Two years ago, the National Task Force on Lawyer Well Being published The Path to Lawyer Well-Being: Practical Recommendations for Positive Change. The report issued in response to two studies that revealed alarming statistics with respect to the well-being of the legal profession.
In their letter introducing the report, the Task Force’s co-chairs noted the report’s “five central themes:
- identifying stakeholders and the role each of us can play in reducing the level of toxicity in our profession,
- eliminating the stigma associated with helpseeking behaviors,
- emphasizing that well-being is an indispensable part of a lawyer’s duty of competence,
- educating lawyers, judges, and law students on lawyer well-being issues, and
- taking small, incremental steps to change how law is practiced and how lawyers are regulated to instill greater well-being in the profession.”
Among other proposals aimed at furthering the third (bolded) theme, the report recommended modifying the Rules of Professional Conduct “to endorse well-being as part of a lawyer’s duty of competence.”
The Vermont Supreme Court has done exactly that.
Yesterday, the Court promulgated an amendment to Comment  to Rule 1.1. The new comment reads:
- “ A lawyer’s mental, emotional, and physical well-being may impact the lawyer’s ability to represent clients and to make responsible choices in the practice of law. Maintaining the mental, emotional, and physical well-being necessary for the representation of a client is an important aspect of maintaining competence to practice law.”
Two questions jump to mind: what is well-being and how does a legal professional maintain it?
As to the former, the Task Force wrote:
- “We define lawyer well-being as a continuous process whereby lawyers seek to thrive in each of the following areas: emotional health, occupational pursuits, creative or intellectual endeavors, sense of spirituality or greater purpose in life, physical health, and social connections with others. Lawyer well-being is part of a lawyer’s ethical duty of competence. It includes lawyers’ ability to make healthy, positive work/life choices to assure not only a quality of life within their families and communities, but also to help them make responsible decisions for their clients. It includes maintaining their own long-term well-being. This definition highlights that complete health is not defined solely by the absence of illness; it includes a positive state of wellness.”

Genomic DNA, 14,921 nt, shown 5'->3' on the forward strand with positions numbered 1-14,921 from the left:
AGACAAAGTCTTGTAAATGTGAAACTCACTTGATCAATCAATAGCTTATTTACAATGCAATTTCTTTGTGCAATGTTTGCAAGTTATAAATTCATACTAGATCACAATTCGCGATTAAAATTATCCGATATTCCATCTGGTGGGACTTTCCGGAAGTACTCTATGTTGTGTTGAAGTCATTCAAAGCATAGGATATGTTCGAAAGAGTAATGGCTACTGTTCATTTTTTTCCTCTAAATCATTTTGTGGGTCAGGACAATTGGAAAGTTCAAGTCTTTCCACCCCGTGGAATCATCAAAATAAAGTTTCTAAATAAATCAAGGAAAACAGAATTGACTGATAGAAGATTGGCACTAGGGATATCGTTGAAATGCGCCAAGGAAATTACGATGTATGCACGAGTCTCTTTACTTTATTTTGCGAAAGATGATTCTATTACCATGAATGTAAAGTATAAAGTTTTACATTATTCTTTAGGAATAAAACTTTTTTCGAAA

In addition, the Task Force noted that:
- “The concept of well-being in social science research is multi-dimensional and includes, for example, engagement in interesting activities, having close relationships and a sense of belonging, developing confidence through mastery, achieving goals that matter to us, meaning and purpose, a sense of autonomy and control, self-acceptance, and personal growth. This multi-dimensional approach underscores that a positive state of well-being is not synonymous with feeling happy or experiencing positive emotions. It is much broader.”
Finally, the Task Force explained that it:
- “chose the term ‘well-being’ based on the view that the terms ‘health’ or ‘wellness’ connote only physical health or the absence of illness. Our definition of ‘lawyer well-being’ embraces the multi-dimensional concept of mental health and the importance of context to complete health.”
With the definition in mind, how does a legal professional maintain well-being? It strikes me that the answer depends on the individual. A place for everyone to start, however, is the ABA’s Well-Being Toolkit for Lawyers and Legal Employers. Its 99 pages are chock full o’ helpful tips and guidance.
I can hear you now:
- “Ummm, what’s that you say Mike? 99 pages? I don’t have that much time to work on my well-being!”
Fear not! Besides the full toolkit, and perhaps with my law school career in mind, the ABA also created the Well-Being Toolkit Nutshell: 80 Tips For Lawyer Thriving. It’s only 2 pages. No excuses!
Well-being is important. Take the time to understand what it is, how to achieve it, and how to maintain it. As you do, try not to get caught up in “I’m only doing this because the new comment says I should.” Rather, get caught up in the first of the Well-Being Nutshell’s 3 reasons to care about well-being:
“It’s the right thing to do.”